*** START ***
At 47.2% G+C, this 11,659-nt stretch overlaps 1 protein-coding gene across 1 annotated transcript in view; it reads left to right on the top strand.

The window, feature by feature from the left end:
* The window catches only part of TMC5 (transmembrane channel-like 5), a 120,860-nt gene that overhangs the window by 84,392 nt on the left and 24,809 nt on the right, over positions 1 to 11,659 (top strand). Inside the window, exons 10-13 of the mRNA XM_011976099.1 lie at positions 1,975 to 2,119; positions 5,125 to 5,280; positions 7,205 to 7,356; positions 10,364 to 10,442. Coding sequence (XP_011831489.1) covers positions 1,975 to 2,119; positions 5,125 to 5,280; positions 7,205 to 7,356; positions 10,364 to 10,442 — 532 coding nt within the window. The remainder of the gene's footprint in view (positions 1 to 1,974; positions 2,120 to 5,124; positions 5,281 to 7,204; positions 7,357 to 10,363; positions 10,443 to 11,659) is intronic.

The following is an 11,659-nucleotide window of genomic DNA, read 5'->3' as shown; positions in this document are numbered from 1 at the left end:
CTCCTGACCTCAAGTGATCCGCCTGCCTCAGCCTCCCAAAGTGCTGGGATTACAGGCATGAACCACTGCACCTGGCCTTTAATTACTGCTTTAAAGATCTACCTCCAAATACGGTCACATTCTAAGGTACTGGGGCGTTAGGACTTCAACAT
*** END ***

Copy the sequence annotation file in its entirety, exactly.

At 47.2% G+C, this 11,659-nt stretch overlaps 1 protein-coding gene across 1 annotated transcript in view; it reads left to right on the top strand.

The window, feature by feature from the left end:
* The window catches only part of TMC5 (transmembrane channel-like 5), a 120,860-nt gene that overhangs the window by 84,392 nt on the left and 24,809 nt on the right, over positions 1 to 11,659 (top strand). Inside the window, exons 10-13 of the mRNA XM_011976099.1 lie at positions 1,975 to 2,119; positions 5,125 to 5,280; positions 7,205 to 7,356; positions 10,364 to 10,442. Coding sequence (XP_011831489.1) covers positions 1,975 to 2,119; positions 5,125 to 5,280; positions 7,205 to 7,356; positions 10,364 to 10,442 — 532 coding nt within the window. The remainder of the gene's footprint in view (positions 1 to 1,974; positions 2,120 to 5,124; positions 5,281 to 7,204; positions 7,357 to 10,363; positions 10,443 to 11,659) is intronic.

The following is an 11,659-nucleotide window of genomic DNA, read 5'->3' as shown; positions in this document are numbered from 1 at the left end:
CTCCTGACCTCAAGTGATCCGCCTGCCTCAGCCTCCCAAAGTGCTGGGATTACAGGCATGAACCACTGCACCTGGCCTTTAATTACTGCTTTAAAGATCTACCTCCAAATACGGTCACATTCTAAGGTACTGGGGCGTTAGGACTTCAACAT